MANATEE — Ana, Bill and Claudette are names Floridians hope won’t be in the news anytime soon.
They will be the names of the first three Atlantic basin tropical storms of the season — if and when they ever develop.
The hurricane season, from June 1 to Nov. 30, has been calm so far, possibly a result of El Niño conditions, which tend to dampen hurricane activity, meteorologists say.
But local emergency management officials warn against complacency. They call it “hurricane amnesia.”
“We haven’t had any real activity since 2005,” said Steve Simpson, operations officer for Manatee County Emergency Management.
“We had a little activity with Fay last year, however, with that, people have a tendency to get ‘hurricane amnesia,’ and forget keeping a supply kit ready to go, a disaster plan everybody in the family knows.
“They forget they need a number up north where everybody knows to call, those are all things that should be part of your daily life year-round,” Simpson said, recommending people check stocks of fresh water, nonperishable food, gas and cash.
And just because the season starts slowly doesn’t mean it will continue that way, noted Larry Leinhauser, public information officer for the Manatee County Department of Public Safety.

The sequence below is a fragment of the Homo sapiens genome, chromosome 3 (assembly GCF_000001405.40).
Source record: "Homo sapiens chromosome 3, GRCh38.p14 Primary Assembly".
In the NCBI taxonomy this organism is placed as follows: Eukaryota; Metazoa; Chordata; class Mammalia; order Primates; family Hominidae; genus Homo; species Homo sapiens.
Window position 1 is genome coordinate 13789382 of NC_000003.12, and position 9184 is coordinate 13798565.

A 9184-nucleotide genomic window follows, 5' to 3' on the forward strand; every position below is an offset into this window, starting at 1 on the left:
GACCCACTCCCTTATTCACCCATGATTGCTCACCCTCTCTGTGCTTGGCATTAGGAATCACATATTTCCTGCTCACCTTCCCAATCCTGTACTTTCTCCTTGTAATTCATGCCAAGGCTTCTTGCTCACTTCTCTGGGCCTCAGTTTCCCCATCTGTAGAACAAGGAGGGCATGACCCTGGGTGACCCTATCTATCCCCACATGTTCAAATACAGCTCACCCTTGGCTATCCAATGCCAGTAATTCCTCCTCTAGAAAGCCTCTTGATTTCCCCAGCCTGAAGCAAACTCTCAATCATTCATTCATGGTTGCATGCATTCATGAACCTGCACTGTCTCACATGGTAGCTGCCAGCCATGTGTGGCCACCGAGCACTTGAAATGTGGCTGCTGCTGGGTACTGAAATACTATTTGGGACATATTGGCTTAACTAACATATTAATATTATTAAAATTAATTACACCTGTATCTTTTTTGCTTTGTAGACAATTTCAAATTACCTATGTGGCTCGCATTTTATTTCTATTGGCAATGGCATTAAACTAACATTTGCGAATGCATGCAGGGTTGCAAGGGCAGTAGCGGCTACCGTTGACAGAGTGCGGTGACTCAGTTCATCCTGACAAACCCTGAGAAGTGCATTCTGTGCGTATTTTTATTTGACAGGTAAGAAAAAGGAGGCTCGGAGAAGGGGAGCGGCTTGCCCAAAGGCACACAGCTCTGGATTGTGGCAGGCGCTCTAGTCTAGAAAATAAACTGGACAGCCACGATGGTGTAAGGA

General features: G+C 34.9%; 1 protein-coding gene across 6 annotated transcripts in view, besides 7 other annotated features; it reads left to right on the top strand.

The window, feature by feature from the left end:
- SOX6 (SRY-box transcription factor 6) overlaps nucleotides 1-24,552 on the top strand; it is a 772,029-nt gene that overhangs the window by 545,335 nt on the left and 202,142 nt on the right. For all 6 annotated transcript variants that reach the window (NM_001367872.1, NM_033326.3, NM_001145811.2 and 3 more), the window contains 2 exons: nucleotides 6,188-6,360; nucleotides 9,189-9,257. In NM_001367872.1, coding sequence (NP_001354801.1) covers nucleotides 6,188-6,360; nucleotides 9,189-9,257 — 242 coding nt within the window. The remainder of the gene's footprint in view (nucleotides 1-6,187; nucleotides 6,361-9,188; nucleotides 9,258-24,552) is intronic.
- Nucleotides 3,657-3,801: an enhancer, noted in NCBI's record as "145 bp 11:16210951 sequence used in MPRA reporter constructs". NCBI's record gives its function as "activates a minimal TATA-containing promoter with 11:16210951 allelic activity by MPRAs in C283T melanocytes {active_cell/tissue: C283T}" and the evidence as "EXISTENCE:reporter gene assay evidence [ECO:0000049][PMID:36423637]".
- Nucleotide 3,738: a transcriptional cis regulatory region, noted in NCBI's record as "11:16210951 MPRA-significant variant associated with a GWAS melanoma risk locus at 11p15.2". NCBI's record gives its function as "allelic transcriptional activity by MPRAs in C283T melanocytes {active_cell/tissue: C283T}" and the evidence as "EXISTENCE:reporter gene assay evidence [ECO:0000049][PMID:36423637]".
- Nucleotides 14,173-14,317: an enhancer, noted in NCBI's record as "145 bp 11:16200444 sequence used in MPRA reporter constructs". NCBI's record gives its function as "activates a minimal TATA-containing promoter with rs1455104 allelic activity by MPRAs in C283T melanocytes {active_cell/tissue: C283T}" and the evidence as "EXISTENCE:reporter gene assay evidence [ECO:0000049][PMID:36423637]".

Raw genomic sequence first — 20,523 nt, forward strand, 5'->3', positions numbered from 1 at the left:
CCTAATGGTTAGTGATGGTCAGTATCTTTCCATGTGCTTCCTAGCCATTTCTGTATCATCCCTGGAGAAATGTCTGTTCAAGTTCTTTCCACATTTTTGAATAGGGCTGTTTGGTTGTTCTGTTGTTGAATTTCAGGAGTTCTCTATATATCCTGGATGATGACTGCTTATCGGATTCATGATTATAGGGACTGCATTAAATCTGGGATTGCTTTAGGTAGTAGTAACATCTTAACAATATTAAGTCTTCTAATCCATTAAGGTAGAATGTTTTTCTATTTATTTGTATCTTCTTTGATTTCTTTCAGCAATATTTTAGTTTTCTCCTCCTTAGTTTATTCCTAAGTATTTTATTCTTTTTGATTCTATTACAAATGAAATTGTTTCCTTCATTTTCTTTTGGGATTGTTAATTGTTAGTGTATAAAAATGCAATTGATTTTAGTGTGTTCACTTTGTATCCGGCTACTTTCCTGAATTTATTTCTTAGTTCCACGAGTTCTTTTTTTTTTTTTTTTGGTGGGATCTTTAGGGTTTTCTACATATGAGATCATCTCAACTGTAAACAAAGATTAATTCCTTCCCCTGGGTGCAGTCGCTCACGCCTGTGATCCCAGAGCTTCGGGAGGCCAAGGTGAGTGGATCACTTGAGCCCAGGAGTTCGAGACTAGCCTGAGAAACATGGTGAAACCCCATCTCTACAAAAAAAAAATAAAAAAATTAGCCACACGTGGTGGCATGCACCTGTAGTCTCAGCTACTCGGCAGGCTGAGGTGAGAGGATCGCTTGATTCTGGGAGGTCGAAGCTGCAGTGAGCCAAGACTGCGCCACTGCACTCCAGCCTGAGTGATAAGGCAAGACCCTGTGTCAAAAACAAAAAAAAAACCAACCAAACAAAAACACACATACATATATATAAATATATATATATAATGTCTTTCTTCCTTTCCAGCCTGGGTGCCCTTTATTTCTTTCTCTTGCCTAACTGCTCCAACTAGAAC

“Because we have a slow start doesn’t mean we can’t end up with a pretty significant season, and complacency is always a concern, Leinhauser said.
“The danger of complacency is — initially the people in Fort Myers were thinking, ‘It’s going to be bad for Manatee County (in August 2004 during Hurricane Charley),’ and then, it doglegs and hit them. You can’t afford to let your guard down. I’m thankful no storms are threatening us at this point, but it doesn’t mean they won’t.”
A report issued Monday said the oceans are being affected by El Niño, with positive sea surface temperatures continuing to increase across much of the equatorial oceans, said meteorologist Ed O’Lenic, chief of the operations branch of the Climate Prediction Center at Camp Springs, Md.
“It indicates that El Niño conditions will continue to intensify during winter 2009-10,” noted O’Lenic.
In a year in which El Niño prevails, it’s harder for tropical storms and hurricanes to form.
“It generally is related to lower numbers of tropical hurricanes,” O’Lenic said Monday.
“Still, 1992 was also an ‘El Niño’ year, and while it does make it tougher for tropical storms and cyclones, it does not preclude something like a Hurricane Andrew,” he cautioned, referring to the Category 4 monster that devastated South Florida.
“We’re not hurricane-proof because of El Niño. The odds are reduced for numbers of hurricanes,” he said.